It becomes much more important for businesses to do things the right way as the Internet makes firms ever more transparent to consumers who care about social responsibility and sustainability, says Diermeier, who is also director of the Ford Motor Company Center for Global Citizenship at Kellogg. One bad supplier, a poorly managed retail store or an unhappy customer on video can spell years of disaster for a company the instant the news hits the Internet.
“Once it is on YouTube, it lives forever,” he adds, citing the power of communications technology to move markets. As an example, he notes the pressure that the Rainforest Action Network put on Citigroup Inc. in 2004 to adopt a comprehensive environmental policy on logging. “Twelve people exploited the flattened, integrated economy to force change,” says the Kellogg professor, pointing out that these efforts, instead of going after the main company, can target critical links in that firm’s value chain that may be vulnerable, ultimately producing the desired change at the top of the chain. “As a manager, you have got to deal with this, even if you think the claims behind the attack are wrong.”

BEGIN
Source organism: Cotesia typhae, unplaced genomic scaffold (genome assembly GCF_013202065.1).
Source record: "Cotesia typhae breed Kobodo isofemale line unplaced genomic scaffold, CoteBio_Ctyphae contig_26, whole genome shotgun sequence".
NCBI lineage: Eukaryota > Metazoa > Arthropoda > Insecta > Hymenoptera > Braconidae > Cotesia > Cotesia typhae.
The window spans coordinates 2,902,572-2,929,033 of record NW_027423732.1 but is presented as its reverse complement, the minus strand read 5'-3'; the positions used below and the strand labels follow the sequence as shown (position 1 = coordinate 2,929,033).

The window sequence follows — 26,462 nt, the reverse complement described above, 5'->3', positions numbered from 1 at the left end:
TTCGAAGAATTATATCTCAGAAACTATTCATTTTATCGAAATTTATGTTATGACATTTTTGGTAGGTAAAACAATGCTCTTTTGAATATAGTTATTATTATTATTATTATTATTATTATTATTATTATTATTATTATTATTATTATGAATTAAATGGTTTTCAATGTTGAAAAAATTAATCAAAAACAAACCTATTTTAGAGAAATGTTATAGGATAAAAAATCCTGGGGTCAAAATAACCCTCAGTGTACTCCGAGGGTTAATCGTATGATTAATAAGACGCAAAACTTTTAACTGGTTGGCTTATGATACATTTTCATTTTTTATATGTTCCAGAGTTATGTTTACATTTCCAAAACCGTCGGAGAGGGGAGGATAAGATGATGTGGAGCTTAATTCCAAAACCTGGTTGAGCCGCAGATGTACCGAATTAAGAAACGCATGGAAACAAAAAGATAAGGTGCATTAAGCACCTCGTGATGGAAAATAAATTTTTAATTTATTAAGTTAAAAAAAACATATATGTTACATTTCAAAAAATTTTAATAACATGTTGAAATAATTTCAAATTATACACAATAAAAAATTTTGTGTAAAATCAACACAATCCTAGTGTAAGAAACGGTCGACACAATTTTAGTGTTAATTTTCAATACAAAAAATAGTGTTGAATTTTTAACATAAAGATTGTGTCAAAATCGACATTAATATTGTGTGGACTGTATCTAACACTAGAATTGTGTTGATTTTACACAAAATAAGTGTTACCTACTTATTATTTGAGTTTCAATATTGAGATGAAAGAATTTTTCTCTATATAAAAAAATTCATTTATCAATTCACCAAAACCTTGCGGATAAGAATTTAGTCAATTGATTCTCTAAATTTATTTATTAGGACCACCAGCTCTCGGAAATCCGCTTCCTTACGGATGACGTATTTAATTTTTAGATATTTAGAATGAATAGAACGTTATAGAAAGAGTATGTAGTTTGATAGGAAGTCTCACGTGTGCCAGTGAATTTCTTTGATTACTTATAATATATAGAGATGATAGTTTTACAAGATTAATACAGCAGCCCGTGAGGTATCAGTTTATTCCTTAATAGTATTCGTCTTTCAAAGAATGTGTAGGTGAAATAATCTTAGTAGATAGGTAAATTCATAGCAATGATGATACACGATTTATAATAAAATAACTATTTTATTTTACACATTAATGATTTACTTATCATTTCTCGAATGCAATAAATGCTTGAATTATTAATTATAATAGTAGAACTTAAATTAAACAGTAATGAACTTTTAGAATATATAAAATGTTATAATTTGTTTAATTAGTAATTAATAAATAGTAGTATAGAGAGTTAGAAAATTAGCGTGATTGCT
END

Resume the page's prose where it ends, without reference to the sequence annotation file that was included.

But, under the best of circumstances, customers are still demanding more from businesses. “They want more than a car, they want a Prius, something that signals, ‘I care about the environment!’” says Diermeier. As a result, for these consumers, a firm’s environmental or labour practices can matter as much as its products. For the company, he adds, this shift in values offers an opportunity to “market to the moral self”.
Whether CSR as a competitive or a non-market strategy can increase profits depends— the majority of recent studies indicate that CSR has a positive impact on the company’s financial performance, though these studies pertain mostly to environmental issues.
Diermeier notes that the pay-off will vary based on industry, company and product line, with “lifestyle” brands (think Starbucks) and well-known consumer brands enjoying the most potential benefit. Not all firms may find it worthwhile to sink resources into CSR but, clearly, some cannot afford not to do so.
Equating CSR to a level of product quality, Diermeier uses an analogy to explain how, for a hotel chain, the investment can be essential, optional or just minimal, depending on the market space. A premium brand such as Four Seasons will approach value investment rather differently from a more standard brand such as Holiday Inn. But, for businesses in the accounting or health care space, it may be impossible to skimp on superior value.
“There is no market for a low-quality auditor. There is no market for a low-quality heart pump that works some of the time,” Diermeier says.